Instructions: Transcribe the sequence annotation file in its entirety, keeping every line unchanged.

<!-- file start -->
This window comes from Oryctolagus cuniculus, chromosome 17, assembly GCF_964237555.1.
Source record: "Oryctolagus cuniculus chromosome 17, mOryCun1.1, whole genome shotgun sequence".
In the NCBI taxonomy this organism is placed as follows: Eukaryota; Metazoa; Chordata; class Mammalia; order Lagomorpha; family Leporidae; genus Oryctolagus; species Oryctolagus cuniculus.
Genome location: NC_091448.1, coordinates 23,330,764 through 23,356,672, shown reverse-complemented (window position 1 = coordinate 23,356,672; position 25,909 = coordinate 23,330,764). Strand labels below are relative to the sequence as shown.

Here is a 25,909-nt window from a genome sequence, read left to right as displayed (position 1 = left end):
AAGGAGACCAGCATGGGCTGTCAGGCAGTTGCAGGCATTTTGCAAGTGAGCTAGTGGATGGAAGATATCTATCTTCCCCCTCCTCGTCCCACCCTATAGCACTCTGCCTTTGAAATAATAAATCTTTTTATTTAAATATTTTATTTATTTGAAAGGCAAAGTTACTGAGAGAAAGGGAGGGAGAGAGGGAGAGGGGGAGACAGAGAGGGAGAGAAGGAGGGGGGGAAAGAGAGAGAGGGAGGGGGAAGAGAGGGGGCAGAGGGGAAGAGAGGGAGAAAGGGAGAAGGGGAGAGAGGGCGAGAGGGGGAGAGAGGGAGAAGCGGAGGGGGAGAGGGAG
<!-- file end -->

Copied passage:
This window comes from Oryctolagus cuniculus, chromosome 17, assembly GCF_964237555.1.
Source record: "Oryctolagus cuniculus chromosome 17, mOryCun1.1, whole genome shotgun sequence".
In the NCBI taxonomy this organism is placed as follows: Eukaryota; Metazoa; Chordata; class Mammalia; order Lagomorpha; family Leporidae; genus Oryctolagus; species Oryctolagus cuniculus.
Genome location: NC_091448.1, coordinates 23,330,764 through 23,356,672, shown reverse-complemented (window position 1 = coordinate 23,356,672; position 25,909 = coordinate 23,330,764). Strand labels below are relative to the sequence as shown.

Here is a 25,909-nt window from a genome sequence, read left to right as displayed (position 1 = left end):
AAGGAGACCAGCATGGGCTGTCAGGCAGTTGCAGGCATTTTGCAAGTGAGCTAGTGGATGGAAGATATCTATCTTCCCCCTCCTCGTCCCACCCTATAGCACTCTGCCTTTGAAATAATAAATCTTTTTATTTAAATATTTTATTTATTTGAAAGGCAAAGTTACTGAGAGAAAGGGAGGGAGAGAGGGAGAGGGGGAGACAGAGAGGGAGAGAAGGAGGGGGGGAAAGAGAGAGAGGGAGGGGGAAGAGAGGGGGCAGAGGGGAAGAGAGGGAGAAAGGGAGAAGGGGAGAGAGGGCGAGAGGGGGAGAGAGGGAGAAGCGGAGGGGGAGAGGGAG